Trigger warning: miscarriage and death of a child.
One thing that I have observed in my counselling work is that the grief associated with the death of a child is unfathomable, and that it changes families (for generations) in a way that is also unfathomable.
Stay With Me by Ayọ̀bámi Adébáyọ̀ is a deeply tragic story, which examines the yearning and grief experienced by Yejide and her husband, Akin.
I was not strong enough to love when I could lose again, so I held her loosely, with little hope, sure that somehow she too would manage to slip from my grasp.
The backdrop is Nigeria in the eighties, when coups and elections create unrest in daily life. For Yejide and Akin, a modern and educated couple, the expectations of family and the cultural context of these expectations also contribute to their unrest.
Women manufacture children and if you can’t you are just a man. Nobody should call you a woman.
After four years of marriage with no baby, Akin’s family take matters into their own hands – Akin’s mother arrives at their house with another wife for her son (who Yejide discovers Akin has secretly married), and Yejide visits a medicine man for a ‘cure’ for her infertility. Akin is also desperate for a baby – not to appease his family, but because he knows Yejide wants one more than anything – and seeks ways of ‘solving’ the problem. Yejide and Akin’s desperation comes at a great cost.
I cried throughout the night as hard as I could. I held my head and tried to cry out the pain… For about six hours after I woke up, I thought my tears had washed my pain and guilt away. I did not know then that that was impossible.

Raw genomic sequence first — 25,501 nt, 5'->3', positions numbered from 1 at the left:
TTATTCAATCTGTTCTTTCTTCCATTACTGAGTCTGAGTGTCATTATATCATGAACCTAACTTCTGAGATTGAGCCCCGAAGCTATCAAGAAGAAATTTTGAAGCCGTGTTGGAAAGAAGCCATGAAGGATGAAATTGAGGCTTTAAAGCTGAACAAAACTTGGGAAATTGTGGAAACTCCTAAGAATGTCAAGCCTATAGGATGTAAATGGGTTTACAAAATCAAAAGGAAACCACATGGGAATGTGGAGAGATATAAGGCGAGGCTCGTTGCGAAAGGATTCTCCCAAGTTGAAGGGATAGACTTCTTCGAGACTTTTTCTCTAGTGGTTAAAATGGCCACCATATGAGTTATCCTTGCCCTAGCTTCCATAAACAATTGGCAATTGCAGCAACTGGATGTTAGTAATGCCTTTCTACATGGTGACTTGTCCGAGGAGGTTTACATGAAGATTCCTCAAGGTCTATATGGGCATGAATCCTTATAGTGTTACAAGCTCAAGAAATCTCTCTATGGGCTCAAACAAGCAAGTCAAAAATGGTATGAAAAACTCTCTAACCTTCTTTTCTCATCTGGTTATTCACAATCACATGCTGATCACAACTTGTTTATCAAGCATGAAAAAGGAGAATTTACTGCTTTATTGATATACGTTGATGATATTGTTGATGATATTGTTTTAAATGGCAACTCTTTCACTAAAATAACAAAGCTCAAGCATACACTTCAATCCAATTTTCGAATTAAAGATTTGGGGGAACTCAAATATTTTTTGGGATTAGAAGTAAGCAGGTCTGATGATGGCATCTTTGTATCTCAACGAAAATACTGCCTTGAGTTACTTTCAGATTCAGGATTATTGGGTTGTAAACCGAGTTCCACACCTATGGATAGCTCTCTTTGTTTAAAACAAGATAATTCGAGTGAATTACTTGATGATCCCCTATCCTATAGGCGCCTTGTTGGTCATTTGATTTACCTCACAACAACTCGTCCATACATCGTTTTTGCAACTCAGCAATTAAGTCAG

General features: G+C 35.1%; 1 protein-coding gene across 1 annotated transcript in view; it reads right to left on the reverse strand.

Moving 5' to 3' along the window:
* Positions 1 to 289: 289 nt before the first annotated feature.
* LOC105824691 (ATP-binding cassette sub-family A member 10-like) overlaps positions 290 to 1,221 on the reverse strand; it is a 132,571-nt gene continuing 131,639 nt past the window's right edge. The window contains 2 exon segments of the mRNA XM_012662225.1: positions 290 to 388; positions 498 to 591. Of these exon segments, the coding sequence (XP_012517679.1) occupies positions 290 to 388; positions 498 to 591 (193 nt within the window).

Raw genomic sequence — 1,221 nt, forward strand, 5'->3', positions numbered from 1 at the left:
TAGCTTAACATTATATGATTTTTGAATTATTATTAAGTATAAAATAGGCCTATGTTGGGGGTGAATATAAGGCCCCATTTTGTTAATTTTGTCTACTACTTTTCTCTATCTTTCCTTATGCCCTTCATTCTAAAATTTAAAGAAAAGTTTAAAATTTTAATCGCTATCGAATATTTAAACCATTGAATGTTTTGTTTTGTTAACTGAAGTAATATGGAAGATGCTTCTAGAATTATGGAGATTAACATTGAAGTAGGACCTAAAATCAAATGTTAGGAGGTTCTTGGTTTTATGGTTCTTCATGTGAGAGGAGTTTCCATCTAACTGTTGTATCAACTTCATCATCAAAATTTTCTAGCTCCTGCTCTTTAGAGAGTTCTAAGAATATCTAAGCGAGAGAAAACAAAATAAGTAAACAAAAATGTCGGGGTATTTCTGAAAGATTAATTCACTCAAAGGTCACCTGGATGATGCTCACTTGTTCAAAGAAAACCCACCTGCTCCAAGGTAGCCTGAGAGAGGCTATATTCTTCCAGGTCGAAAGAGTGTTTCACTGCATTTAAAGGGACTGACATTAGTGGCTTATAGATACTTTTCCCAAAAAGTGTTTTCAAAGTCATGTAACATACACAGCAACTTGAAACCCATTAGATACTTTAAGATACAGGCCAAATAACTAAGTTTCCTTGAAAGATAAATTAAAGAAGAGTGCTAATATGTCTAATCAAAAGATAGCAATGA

I will not share anything more about the plot – there are plenty of twists and turns. The most interesting part of the story was the multi-faceted examination of grief. In particular, how grief is often obscured by other strong emotions – anger, shame, anxiety. There’s a saying that goes ‘I sat with my anger longer enough, until she told me her real name is grief.’ Akin comes to realise this by the end of story, acknowledging that his rage had been a defence against shame – “Anger is easier than shame” – and that his shame capped his grief.
I also enjoyed Adébáyọ̀̀’s examination of contemporary versus traditional values. Yejide and Akin viewed themselves as ‘modern’, and therefore polygamy was not something they saw as part of their future. Equally, Yejide sought traditional medicine when they had exhausted the advice of Western doctors. In times of stress, turning to the spiritual beliefs that you were brought up with, even if they have been largely absent from a person’s life for many years, is a common experience – in Stay With Me, it is poignant given the drivers, and enhanced by glimpses of Yejide’s own experience of growing up in a house with multiple wives.
3/5 Interesting and quite intense.
I received my copy of Stay With Me from the publisher, Canongate Books, via NetGalley, in exchange for an honest review.
I drove to Ijesa Sports Club, tried to eat catfish pepper soup. When I got back home, Yejide was in bed, curled up, blubbering about something I couldn’t make out.
As part of the 20 Books of Summer reading challenge, I’m comparing the Belfast summer and Melburnian winter. The results for the day I finished this book (Jun 3): Belfast 9°-16° and Melbourne 10°-16°.